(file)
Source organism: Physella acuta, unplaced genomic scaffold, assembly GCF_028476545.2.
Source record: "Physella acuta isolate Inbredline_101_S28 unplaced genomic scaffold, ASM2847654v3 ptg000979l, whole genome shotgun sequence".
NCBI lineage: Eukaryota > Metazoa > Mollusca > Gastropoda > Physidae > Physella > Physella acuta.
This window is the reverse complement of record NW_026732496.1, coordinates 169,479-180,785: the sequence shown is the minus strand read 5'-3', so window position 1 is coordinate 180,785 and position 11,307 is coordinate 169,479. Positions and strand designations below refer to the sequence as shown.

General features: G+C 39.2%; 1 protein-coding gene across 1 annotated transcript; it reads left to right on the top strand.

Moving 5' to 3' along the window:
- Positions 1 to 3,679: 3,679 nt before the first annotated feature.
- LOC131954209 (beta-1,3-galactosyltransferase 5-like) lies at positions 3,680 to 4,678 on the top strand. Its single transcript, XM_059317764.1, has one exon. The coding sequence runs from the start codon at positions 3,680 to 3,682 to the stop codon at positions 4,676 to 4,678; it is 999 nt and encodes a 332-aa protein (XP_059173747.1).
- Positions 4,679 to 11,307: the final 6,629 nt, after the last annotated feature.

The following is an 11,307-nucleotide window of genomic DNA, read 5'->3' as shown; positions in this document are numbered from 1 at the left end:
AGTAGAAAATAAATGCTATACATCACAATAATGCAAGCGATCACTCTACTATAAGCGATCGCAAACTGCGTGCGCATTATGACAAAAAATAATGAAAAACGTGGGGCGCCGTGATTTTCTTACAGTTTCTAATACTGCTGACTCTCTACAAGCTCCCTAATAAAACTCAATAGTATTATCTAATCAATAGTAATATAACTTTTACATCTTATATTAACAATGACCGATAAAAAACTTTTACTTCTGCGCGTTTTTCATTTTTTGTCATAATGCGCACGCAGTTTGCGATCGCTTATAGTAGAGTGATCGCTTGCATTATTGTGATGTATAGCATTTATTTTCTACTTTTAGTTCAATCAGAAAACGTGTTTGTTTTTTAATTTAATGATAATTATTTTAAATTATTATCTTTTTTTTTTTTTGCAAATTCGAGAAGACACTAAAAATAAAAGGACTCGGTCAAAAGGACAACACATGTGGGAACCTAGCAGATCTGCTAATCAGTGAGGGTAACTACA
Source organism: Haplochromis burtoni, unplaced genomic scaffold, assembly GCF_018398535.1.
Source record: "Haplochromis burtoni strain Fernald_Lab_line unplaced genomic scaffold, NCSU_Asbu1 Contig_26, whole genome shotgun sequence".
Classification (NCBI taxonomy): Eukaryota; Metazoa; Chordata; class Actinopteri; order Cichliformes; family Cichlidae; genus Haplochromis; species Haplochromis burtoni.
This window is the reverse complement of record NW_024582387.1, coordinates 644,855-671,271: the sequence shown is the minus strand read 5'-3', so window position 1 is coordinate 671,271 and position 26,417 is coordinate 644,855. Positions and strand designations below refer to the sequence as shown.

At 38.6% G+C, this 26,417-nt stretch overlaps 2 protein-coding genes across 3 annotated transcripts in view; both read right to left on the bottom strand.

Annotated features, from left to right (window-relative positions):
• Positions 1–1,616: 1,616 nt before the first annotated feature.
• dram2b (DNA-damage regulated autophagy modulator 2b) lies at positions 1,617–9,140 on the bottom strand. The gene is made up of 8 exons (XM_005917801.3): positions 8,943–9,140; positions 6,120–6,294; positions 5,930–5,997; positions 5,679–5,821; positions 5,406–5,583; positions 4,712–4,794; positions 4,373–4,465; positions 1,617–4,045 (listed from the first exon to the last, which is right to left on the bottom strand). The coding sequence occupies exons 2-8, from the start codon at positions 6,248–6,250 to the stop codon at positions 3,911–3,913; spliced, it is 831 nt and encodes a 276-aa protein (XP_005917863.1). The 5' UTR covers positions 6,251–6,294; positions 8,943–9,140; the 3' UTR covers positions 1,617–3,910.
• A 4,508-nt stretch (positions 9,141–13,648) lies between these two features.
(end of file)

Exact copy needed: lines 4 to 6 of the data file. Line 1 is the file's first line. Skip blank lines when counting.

This window is the reverse complement of record NW_026732496.1, coordinates 169,479-180,785: the sequence shown is the minus strand read 5'-3', so window position 1 is coordinate 180,785 and position 11,307 is coordinate 169,479. Positions and strand designations below refer to the sequence as shown.

General features: G+C 39.2%; 1 protein-coding gene across 1 annotated transcript; it reads left to right on the top strand.

Moving 5' to 3' along the window: